All year long, organizers of First Night Morris County meticulously plan to create a great New Year’s Eve in Morristown.
The only thing they can’t control is the weather.
But if rain falls on Saturday night, as the forecast predicts, it should not discourage anyone from enjoying the mid-Atlantic region’s largest First Night, said Craig Schlosser, president of First Night Morris.
“This is about experiencing things you never experienced before, opening your eyes to new things. You can go in and out of so many things,” he said, citing dozens of performances at 21 venues.
It will be Morristown’s biggest First Night since the pandemic. Last year was a hybrid presentation, and the year before was all virtual.
Saturday will feature Bollywood dances, standup comics, acrobatic dogs, a hypnotist, and music ranging from classical to classic rock to reggae.
And you need not get too wet. A half dozen free shuttle buses will connect the venues.
Or you can choose a location or two for the whole night, Schlosser said. There are seven venues at Morristown High School, three at the Mayo Performing Arts Center (MPAC), and two at St. Peter’s Episcopal Church, for example.
Anyone purchasing an admission button ($30/ $95 for four-pack) also can watch livestreams of the MPAC performances (Johnny Peers & the Muttville Comix and the John Ginty Band), as well as pre-recorded on-demand performances by other acts, and a 50-film festival, viewable until 4 pm on New Year’s Day.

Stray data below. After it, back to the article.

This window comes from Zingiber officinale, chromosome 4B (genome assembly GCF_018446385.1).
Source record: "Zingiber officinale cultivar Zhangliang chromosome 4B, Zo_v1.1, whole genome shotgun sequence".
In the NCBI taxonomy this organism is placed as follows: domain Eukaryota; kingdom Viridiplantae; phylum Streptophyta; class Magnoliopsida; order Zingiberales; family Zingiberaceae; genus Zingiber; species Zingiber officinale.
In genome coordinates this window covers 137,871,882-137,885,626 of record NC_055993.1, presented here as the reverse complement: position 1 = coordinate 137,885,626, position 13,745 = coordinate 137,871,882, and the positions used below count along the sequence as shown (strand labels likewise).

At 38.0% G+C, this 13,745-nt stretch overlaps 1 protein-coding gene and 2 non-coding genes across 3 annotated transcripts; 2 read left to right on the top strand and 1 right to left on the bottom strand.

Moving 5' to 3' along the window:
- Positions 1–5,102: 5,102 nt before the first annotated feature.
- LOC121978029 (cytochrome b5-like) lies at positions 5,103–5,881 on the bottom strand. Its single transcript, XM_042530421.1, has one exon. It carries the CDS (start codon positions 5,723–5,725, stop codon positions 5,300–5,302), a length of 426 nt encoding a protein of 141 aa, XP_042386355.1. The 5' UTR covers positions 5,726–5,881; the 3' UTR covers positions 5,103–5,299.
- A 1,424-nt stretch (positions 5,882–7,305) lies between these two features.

First Night Chairman Walter Deutsch was optimistic that free fireworks will go off as scheduled at 9:15 pm and midnight, viewable from the Morristown Green.
“We have launched fireworks in the past in major downpours,” Deutsch said. On the bright side, “it’s not snow. It’s not zero degrees. We could be Buffalo.”
As he spoke on Friday, about a dozen interns–mostly, students from the Morris County School of Technology–were putting finishing touches on the First Night website and mobile apps. Deutsch described them as the most talented students he has worked with during his six-year tenure.
One of those volunteers, 17-year-old Collin Schlosser, has been helping his dad at First Night since he was 8. Although he’s only seen a handful of performances–Dinoman was a favorite–Collin said he likes working behind the scenes.
“I’ve been in the back so long, I find comfort in that. It’s my portion of the event that I enjoy,” he said. This weekend, he is coordinating First Night’s technology with Noelle Gemma of the Morris County Economic Development Corp.
One of the most challenging First Night assignments is screening the films to make sure they are family friendly.
“That’s the toughest thing, finding films that don’t have explicit violence, explicit drug- or alcohol use, and no smoking or cursing,” said First Night Film Fest Director Mark Boutros, who also runs a movie festival in Lake Hopatcong.
First Night selections include films from that fest, and from the Thomas Edison Film Festival. First Night volunteers screened more than 200 submissions, and this jury will announce its top picks, Boutros said.
Kid-themed performances and activities start at 4:45 pm at Morristown High School. Films start running at 6 pm, and the rest of the performances kick off at 7 pm.
Buttons can be purchased online until 3 pm; a will call desk will operate from 3:30 pm to 8 pm at the Morristown & Township Library at One Miller Road. Buttons also will be for sale at the MPAC box office, at 100 South St., said First Night Event Coordinator Samantha Rutledge.
“It will be such a fun night, bringing the community together after so many years of COVID,” Rutledge said. “Give it a go!”
MORE COVERAGE OF FIRST NIGHT MORRIS 2023
MorristownGreen.com is a proud member of the First Night Morris advisory board.
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